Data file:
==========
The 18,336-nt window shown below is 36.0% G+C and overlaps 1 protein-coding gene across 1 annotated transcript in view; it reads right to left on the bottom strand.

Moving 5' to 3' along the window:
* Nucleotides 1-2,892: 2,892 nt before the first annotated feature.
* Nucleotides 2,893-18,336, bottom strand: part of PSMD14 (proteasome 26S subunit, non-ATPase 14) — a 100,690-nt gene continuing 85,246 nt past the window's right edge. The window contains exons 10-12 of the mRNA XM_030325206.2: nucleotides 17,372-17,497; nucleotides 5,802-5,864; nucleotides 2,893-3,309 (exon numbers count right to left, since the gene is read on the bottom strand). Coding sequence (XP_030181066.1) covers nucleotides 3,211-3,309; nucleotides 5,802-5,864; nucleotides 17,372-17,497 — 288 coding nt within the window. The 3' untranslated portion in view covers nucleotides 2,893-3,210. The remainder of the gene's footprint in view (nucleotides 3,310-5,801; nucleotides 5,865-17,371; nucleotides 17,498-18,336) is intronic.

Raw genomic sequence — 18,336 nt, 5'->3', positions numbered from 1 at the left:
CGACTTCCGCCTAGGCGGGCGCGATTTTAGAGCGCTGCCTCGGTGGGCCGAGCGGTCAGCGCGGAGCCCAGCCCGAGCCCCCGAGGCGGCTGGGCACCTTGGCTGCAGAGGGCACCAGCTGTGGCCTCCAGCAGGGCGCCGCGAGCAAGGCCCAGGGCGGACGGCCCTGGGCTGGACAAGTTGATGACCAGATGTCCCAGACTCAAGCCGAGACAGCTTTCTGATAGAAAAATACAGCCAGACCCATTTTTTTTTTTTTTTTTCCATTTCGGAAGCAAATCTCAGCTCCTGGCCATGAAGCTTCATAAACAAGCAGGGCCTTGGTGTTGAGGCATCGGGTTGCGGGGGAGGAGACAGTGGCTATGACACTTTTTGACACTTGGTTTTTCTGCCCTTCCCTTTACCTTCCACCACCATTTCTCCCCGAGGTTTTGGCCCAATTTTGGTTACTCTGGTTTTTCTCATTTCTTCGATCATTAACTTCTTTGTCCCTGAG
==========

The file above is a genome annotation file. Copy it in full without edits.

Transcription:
The 18,336-nt window shown below is 36.0% G+C and overlaps 1 protein-coding gene across 1 annotated transcript in view; it reads right to left on the bottom strand.

Moving 5' to 3' along the window:
* Nucleotides 1-2,892: 2,892 nt before the first annotated feature.
* Nucleotides 2,893-18,336, bottom strand: part of PSMD14 (proteasome 26S subunit, non-ATPase 14) — a 100,690-nt gene continuing 85,246 nt past the window's right edge. The window contains exons 10-12 of the mRNA XM_030325206.2: nucleotides 17,372-17,497; nucleotides 5,802-5,864; nucleotides 2,893-3,309 (exon numbers count right to left, since the gene is read on the bottom strand). Coding sequence (XP_030181066.1) covers nucleotides 3,211-3,309; nucleotides 5,802-5,864; nucleotides 17,372-17,497 — 288 coding nt within the window. The 3' untranslated portion in view covers nucleotides 2,893-3,210. The remainder of the gene's footprint in view (nucleotides 3,310-5,801; nucleotides 5,865-17,371; nucleotides 17,498-18,336) is intronic.

Raw genomic sequence — 18,336 nt, 5'->3', positions numbered from 1 at the left:
CGACTTCCGCCTAGGCGGGCGCGATTTTAGAGCGCTGCCTCGGTGGGCCGAGCGGTCAGCGCGGAGCCCAGCCCGAGCCCCCGAGGCGGCTGGGCACCTTGGCTGCAGAGGGCACCAGCTGTGGCCTCCAGCAGGGCGCCGCGAGCAAGGCCCAGGGCGGACGGCCCTGGGCTGGACAAGTTGATGACCAGATGTCCCAGACTCAAGCCGAGACAGCTTTCTGATAGAAAAATACAGCCAGACCCATTTTTTTTTTTTTTTTTCCATTTCGGAAGCAAATCTCAGCTCCTGGCCATGAAGCTTCATAAACAAGCAGGGCCTTGGTGTTGAGGCATCGGGTTGCGGGGGAGGAGACAGTGGCTATGACACTTTTTGACACTTGGTTTTTCTGCCCTTCCCTTTACCTTCCACCACCATTTCTCCCCGAGGTTTTGGCCCAATTTTGGTTACTCTGGTTTTTCTCATTTCTTCGATCATTAACTTCTTTGTCCCTGAG